Pickup-and-Delivery (PD) problems consider routing vehicles to achieve a set of tasks related to ``Pickup'', and to ``Delivery''. Meanwhile these tasks might subject to Precedence Constraints (PDPC) or Time Windows (PDTW). PD is a variant to Vehicle Routing Problems (VRP), which have been extensively studied for decades. In the recent years, PD demonstrates its closer relevance to AI. With an awareness that few work has been dedicated so far in addressing where the tractability boundary line can be drawn for PD problems, we identify in this paper a set of highly restricted PD problems and prove their NP-completeness. Many problems from a multitude of applications and industry domains are general versions of PDPC. Thus this new result of NP-hardness, of PDPC, not only clarifies the computational complexity of these problems, but also sets up a firm base for the requirement on use of approximation or heuristics, as opposed to looking for exact but intractable algorithms for solving them. We move on to perform an empirical study to locate sources of intractability in PD problems. That is, we propose a local-search formalism and algorithm for solving PDPC problems in particular. Experimental results support strongly effectiveness and efficiency of the local-search. Using the local-search as a solver for randomly generated PDPC problem instances, we obtained interesting and potentially useful insights regarding computational hardness of PDPC and PD.

The performance of domain-independent planning systems heavily depends on how the planning task has been modeled. This makes task reformulation an important tool to get rid of unnecessary complexity and increase the robustness of planners with respect to the model chosen by the user. In this paper, we represent tasks as factored transition systems (FTS), and use the merge-and-shrink (M&S) framework for task reformulation for optimal and satisficing planning. We prove that the flexibility of the underlying representation makes the M&S reformulation methods more powerful than the counterparts based on the more popular finite-domain representation. We adapt delete-relaxation and M&S heuristics to work on the FTS representation and evaluate the impact of our reformulation.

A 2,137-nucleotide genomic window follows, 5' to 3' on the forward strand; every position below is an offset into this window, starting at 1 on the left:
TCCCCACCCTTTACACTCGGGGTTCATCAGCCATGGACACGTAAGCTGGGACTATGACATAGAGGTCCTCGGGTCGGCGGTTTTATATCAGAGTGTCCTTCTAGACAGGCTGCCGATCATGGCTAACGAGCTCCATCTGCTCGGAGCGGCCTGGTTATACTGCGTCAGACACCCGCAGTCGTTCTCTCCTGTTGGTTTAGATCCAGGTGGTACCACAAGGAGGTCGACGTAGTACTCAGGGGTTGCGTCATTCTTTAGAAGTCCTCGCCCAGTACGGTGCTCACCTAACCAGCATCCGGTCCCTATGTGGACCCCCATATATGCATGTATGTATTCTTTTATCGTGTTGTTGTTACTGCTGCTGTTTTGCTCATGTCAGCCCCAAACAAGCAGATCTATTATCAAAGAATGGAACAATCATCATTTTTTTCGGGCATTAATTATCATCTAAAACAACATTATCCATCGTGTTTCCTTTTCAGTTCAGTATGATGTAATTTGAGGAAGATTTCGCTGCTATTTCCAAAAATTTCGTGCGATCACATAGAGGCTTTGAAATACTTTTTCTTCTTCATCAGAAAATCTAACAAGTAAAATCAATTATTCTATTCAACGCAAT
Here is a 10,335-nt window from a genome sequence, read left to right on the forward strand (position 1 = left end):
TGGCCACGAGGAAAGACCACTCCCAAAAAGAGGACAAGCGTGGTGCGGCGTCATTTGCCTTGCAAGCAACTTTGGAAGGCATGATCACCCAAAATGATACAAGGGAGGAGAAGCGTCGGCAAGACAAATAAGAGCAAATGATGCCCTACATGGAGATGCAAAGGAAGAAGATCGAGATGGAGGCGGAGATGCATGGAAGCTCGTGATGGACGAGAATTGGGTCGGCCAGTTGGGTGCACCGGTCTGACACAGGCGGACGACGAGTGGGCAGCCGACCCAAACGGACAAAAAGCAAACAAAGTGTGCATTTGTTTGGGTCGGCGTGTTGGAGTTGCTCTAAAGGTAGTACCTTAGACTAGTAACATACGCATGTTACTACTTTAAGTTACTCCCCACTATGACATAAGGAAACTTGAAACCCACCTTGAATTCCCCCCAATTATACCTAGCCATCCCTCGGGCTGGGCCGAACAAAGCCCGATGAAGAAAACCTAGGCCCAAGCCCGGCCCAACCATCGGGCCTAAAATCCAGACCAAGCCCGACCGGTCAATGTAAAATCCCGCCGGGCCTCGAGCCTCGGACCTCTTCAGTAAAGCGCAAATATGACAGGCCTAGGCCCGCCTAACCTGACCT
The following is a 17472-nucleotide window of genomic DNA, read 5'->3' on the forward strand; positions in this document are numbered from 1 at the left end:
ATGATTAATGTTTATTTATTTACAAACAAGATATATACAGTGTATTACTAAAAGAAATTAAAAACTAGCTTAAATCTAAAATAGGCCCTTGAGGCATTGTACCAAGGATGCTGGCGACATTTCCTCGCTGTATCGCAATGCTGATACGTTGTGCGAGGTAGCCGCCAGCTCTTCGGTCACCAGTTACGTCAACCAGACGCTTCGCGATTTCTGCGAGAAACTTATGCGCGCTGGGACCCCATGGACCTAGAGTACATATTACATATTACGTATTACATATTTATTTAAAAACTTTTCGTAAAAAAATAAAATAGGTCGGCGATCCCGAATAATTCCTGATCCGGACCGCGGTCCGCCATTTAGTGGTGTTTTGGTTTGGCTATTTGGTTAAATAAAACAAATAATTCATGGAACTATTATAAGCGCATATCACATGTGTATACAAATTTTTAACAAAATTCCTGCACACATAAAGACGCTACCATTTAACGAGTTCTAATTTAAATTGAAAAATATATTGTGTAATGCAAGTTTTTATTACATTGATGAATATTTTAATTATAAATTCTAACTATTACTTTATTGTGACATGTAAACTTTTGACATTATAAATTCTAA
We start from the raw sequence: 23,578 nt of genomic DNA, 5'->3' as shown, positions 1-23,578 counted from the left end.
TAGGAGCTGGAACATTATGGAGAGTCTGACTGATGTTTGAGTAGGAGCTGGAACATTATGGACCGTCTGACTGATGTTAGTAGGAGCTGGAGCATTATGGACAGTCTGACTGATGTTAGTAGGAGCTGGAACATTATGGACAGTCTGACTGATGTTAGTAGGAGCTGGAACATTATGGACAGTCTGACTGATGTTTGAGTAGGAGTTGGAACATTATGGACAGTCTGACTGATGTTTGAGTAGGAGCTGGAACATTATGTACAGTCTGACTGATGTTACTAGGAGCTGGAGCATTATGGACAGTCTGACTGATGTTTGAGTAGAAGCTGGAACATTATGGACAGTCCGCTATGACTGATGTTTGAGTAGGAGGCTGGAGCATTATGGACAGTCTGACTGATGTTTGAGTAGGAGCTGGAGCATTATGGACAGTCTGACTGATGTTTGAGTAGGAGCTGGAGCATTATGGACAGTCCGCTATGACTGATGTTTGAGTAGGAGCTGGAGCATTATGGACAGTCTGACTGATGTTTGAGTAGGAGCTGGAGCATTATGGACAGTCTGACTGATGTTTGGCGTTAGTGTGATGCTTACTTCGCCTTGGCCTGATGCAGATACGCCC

In this paper, we introduce the Steady-State Policy Synthesis (SSPS) problem which consists of ﬁnding a stochastic decision-making policy that maximizes expected rewards while satisfying a set of asymptotic behavioral speciﬁcations. These speciﬁcations are determined by the steady-state probability distribution resulting from the Markov chain induced by a given policy. Since such distributions necessitate recurrence, we propose a solution which ﬁnds policies that induce recurrent Markov chains within possibly non-recurrent Markov Decision Processes (MDPs). The SSPS problem functions as a generalization of steady-state control, which has been shown to be in PSPACE. We improve upon this result by showing that SSPS is in P via linear programming. Our results are validated using CPLEX simulations on MDPs with over 10000 states. We also prove that the deterministic variant of SSPS is NP-hard.